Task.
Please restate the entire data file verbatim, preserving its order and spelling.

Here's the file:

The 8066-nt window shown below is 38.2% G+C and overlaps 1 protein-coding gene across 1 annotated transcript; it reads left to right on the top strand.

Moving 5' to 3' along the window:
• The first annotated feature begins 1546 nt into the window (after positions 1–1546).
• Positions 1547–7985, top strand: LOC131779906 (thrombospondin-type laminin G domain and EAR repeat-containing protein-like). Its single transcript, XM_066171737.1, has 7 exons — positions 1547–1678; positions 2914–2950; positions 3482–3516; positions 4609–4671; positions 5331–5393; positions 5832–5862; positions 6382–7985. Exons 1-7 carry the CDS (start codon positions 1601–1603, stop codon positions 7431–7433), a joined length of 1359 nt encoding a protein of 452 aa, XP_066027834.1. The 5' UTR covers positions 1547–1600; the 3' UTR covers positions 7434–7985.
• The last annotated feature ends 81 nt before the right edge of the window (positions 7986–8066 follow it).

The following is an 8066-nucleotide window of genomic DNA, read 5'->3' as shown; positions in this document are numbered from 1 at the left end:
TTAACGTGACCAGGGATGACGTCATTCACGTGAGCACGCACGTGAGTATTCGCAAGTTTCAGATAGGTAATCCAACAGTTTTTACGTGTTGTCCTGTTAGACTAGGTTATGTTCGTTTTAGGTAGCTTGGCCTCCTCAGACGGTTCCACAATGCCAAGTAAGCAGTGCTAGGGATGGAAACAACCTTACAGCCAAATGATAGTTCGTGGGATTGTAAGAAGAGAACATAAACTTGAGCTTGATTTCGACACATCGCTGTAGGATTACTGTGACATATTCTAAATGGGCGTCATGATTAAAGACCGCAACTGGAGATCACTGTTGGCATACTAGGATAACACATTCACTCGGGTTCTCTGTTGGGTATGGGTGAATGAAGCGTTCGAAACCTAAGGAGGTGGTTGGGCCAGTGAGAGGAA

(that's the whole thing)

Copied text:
The 8066-nt window shown below is 38.2% G+C and overlaps 1 protein-coding gene across 1 annotated transcript; it reads left to right on the top strand.

Moving 5' to 3' along the window:
• The first annotated feature begins 1546 nt into the window (after positions 1–1546).
• Positions 1547–7985, top strand: LOC131779906 (thrombospondin-type laminin G domain and EAR repeat-containing protein-like). Its single transcript, XM_066171737.1, has 7 exons — positions 1547–1678; positions 2914–2950; positions 3482–3516; positions 4609–4671; positions 5331–5393; positions 5832–5862; positions 6382–7985. Exons 1-7 carry the CDS (start codon positions 1601–1603, stop codon positions 7431–7433), a joined length of 1359 nt encoding a protein of 452 aa, XP_066027834.1. The 5' UTR covers positions 1547–1600; the 3' UTR covers positions 7434–7985.
• The last annotated feature ends 81 nt before the right edge of the window (positions 7986–8066 follow it).

The following is an 8066-nucleotide window of genomic DNA, read 5'->3' as shown; positions in this document are numbered from 1 at the left end:
TTAACGTGACCAGGGATGACGTCATTCACGTGAGCACGCACGTGAGTATTCGCAAGTTTCAGATAGGTAATCCAACAGTTTTTACGTGTTGTCCTGTTAGACTAGGTTATGTTCGTTTTAGGTAGCTTGGCCTCCTCAGACGGTTCCACAATGCCAAGTAAGCAGTGCTAGGGATGGAAACAACCTTACAGCCAAATGATAGTTCGTGGGATTGTAAGAAGAGAACATAAACTTGAGCTTGATTTCGACACATCGCTGTAGGATTACTGTGACATATTCTAAATGGGCGTCATGATTAAAGACCGCAACTGGAGATCACTGTTGGCATACTAGGATAACACATTCACTCGGGTTCTCTGTTGGGTATGGGTGAATGAAGCGTTCGAAACCTAAGGAGGTGGTTGGGCCAGTGAGAGGAA